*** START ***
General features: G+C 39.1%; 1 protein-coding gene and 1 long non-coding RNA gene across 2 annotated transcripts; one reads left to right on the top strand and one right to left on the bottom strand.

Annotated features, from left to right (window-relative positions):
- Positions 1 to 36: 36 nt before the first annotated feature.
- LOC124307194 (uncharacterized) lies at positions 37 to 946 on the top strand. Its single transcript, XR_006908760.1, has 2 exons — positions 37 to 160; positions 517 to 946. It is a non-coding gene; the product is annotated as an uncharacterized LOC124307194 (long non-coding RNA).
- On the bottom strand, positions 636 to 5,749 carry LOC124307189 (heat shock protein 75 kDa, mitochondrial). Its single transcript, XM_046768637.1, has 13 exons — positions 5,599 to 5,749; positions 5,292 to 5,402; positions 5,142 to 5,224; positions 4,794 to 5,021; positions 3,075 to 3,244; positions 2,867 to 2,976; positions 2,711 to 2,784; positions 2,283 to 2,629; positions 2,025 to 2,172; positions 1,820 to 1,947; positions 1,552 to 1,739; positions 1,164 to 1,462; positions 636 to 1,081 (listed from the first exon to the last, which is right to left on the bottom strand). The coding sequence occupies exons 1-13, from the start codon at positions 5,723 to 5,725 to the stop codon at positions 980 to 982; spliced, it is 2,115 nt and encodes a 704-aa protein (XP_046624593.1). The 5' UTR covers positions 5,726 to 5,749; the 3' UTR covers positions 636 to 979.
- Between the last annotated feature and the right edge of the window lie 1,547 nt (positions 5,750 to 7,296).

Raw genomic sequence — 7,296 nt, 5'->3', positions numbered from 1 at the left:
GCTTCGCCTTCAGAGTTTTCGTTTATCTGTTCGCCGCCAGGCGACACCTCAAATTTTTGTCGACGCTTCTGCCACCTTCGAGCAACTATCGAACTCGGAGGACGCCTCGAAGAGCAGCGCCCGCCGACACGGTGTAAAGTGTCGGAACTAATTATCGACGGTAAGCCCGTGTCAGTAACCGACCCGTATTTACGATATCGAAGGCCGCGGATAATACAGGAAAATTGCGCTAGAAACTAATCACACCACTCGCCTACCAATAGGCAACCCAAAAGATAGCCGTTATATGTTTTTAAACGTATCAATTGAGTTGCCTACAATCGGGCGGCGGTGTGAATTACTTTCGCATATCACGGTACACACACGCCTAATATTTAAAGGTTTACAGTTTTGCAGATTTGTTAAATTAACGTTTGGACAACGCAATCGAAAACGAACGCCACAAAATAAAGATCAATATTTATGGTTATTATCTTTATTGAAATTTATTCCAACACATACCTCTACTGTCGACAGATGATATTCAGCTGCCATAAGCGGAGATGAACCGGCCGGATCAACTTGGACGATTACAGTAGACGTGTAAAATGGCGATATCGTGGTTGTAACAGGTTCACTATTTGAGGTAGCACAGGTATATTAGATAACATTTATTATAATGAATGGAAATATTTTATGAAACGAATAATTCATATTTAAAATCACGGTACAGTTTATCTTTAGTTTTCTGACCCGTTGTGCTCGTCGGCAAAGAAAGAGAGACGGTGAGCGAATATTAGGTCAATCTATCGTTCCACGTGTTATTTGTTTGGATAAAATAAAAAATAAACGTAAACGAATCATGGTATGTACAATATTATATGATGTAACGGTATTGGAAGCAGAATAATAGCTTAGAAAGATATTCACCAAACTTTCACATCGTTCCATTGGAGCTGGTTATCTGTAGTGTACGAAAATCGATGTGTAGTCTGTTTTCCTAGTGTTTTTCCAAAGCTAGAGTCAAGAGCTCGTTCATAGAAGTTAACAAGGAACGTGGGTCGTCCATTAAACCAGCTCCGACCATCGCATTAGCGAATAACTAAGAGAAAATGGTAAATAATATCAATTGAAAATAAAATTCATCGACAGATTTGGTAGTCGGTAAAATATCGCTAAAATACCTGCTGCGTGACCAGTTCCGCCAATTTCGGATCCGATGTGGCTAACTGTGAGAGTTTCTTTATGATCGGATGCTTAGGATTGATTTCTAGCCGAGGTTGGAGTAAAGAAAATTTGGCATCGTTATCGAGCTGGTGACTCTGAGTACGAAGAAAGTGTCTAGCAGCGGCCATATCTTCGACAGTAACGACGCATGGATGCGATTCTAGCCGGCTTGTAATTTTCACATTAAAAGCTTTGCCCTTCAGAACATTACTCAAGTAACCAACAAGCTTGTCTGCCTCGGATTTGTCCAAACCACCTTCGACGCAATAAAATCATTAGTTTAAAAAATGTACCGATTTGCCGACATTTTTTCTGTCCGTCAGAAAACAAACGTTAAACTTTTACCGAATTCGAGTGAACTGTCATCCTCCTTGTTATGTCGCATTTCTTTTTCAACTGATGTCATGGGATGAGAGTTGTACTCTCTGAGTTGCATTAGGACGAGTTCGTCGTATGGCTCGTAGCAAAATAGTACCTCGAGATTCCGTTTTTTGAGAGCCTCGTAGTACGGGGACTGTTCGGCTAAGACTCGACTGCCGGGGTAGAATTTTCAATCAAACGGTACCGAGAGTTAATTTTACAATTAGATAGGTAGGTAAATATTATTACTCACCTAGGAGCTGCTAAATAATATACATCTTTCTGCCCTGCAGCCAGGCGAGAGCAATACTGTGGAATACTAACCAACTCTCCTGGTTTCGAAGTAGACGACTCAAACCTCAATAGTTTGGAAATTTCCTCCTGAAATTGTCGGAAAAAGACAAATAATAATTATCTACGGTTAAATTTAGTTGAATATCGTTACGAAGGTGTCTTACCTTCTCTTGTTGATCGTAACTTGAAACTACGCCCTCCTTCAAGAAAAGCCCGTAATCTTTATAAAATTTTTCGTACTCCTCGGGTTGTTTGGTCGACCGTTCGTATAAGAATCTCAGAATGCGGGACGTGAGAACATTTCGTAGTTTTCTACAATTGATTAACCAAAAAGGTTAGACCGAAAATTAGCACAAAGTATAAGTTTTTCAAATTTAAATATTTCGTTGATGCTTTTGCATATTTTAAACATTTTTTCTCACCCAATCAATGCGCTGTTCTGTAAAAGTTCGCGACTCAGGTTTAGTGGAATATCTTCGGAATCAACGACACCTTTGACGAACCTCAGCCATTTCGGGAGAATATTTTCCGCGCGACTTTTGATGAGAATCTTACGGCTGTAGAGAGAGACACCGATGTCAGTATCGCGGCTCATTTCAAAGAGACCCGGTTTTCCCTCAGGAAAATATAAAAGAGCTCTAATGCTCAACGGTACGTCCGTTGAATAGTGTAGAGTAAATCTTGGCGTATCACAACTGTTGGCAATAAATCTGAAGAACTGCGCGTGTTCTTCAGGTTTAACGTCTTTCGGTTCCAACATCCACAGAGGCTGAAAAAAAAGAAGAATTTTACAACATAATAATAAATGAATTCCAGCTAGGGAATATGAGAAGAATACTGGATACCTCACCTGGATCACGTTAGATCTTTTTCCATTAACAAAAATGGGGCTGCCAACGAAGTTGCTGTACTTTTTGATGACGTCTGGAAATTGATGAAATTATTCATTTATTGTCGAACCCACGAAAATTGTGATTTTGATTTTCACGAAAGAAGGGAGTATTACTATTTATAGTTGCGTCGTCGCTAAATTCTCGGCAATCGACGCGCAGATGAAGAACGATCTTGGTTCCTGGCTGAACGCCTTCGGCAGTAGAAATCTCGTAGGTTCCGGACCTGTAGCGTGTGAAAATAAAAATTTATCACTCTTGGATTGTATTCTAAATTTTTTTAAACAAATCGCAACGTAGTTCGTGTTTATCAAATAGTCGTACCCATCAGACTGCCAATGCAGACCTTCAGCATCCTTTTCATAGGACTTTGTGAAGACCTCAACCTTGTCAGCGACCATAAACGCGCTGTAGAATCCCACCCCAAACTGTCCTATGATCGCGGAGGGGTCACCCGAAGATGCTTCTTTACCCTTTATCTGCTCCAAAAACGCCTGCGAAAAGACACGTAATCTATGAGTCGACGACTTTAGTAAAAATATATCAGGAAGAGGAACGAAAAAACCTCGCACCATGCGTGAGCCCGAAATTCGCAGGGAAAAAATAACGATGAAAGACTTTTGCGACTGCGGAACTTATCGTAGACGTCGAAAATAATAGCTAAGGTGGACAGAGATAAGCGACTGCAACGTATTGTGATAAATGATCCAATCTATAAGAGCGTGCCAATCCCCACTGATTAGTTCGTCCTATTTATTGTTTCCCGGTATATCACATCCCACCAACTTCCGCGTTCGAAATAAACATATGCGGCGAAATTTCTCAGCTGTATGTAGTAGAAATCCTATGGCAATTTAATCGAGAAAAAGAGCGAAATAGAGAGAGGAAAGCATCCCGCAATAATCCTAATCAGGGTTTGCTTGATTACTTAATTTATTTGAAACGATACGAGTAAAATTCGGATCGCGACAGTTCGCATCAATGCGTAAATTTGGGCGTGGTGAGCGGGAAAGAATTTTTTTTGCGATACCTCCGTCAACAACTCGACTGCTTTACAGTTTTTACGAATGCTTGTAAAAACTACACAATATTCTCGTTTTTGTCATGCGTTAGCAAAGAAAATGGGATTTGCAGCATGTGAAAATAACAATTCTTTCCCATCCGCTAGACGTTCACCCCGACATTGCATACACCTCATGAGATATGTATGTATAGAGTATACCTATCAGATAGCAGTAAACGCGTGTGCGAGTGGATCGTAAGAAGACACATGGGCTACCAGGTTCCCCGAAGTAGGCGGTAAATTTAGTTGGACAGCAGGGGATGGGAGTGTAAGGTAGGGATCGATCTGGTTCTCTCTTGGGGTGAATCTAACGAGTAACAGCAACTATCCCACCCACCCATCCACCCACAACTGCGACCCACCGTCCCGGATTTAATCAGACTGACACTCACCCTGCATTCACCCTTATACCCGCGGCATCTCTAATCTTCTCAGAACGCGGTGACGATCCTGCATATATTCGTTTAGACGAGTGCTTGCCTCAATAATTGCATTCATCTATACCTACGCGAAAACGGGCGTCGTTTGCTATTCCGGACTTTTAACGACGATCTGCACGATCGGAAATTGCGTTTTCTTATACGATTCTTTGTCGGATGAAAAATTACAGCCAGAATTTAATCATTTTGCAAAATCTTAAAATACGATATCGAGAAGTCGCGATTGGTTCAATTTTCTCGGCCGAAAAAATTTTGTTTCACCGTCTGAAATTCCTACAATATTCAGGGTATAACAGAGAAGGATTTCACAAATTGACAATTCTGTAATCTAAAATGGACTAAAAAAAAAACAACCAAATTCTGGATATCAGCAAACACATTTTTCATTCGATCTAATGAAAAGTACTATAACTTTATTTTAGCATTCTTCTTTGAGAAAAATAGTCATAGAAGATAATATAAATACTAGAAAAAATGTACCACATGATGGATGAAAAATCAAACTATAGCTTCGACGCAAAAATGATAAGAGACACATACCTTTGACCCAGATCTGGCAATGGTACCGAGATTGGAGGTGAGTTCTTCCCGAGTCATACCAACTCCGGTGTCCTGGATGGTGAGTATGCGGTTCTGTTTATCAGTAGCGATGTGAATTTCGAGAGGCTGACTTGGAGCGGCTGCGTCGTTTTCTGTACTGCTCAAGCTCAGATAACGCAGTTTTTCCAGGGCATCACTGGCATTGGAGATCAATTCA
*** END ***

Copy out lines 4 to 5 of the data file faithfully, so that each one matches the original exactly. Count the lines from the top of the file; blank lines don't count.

- LOC124307194 (uncharacterized) lies at positions 37 to 946 on the top strand. Its single transcript, XR_006908760.1, has 2 exons — positions 37 to 160; positions 517 to 946. It is a non-coding gene; the product is annotated as an uncharacterized LOC124307194 (long non-coding RNA).
- On the bottom strand, positions 636 to 5,749 carry LOC124307189 (heat shock protein 75 kDa, mitochondrial). Its single transcript, XM_046768637.1, has 13 exons — positions 5,599 to 5,749; positions 5,292 to 5,402; positions 5,142 to 5,224; positions 4,794 to 5,021; positions 3,075 to 3,244; positions 2,867 to 2,976; positions 2,711 to 2,784; positions 2,283 to 2,629; positions 2,025 to 2,172; positions 1,820 to 1,947; positions 1,552 to 1,739; positions 1,164 to 1,462; positions 636 to 1,081 (listed from the first exon to the last, which is right to left on the bottom strand). The coding sequence occupies exons 1-13, from the start codon at positions 5,723 to 5,725 to the stop codon at positions 980 to 982; spliced, it is 2,115 nt and encodes a 704-aa protein (XP_046624593.1). The 5' UTR covers positions 5,726 to 5,749; the 3' UTR covers positions 636 to 979.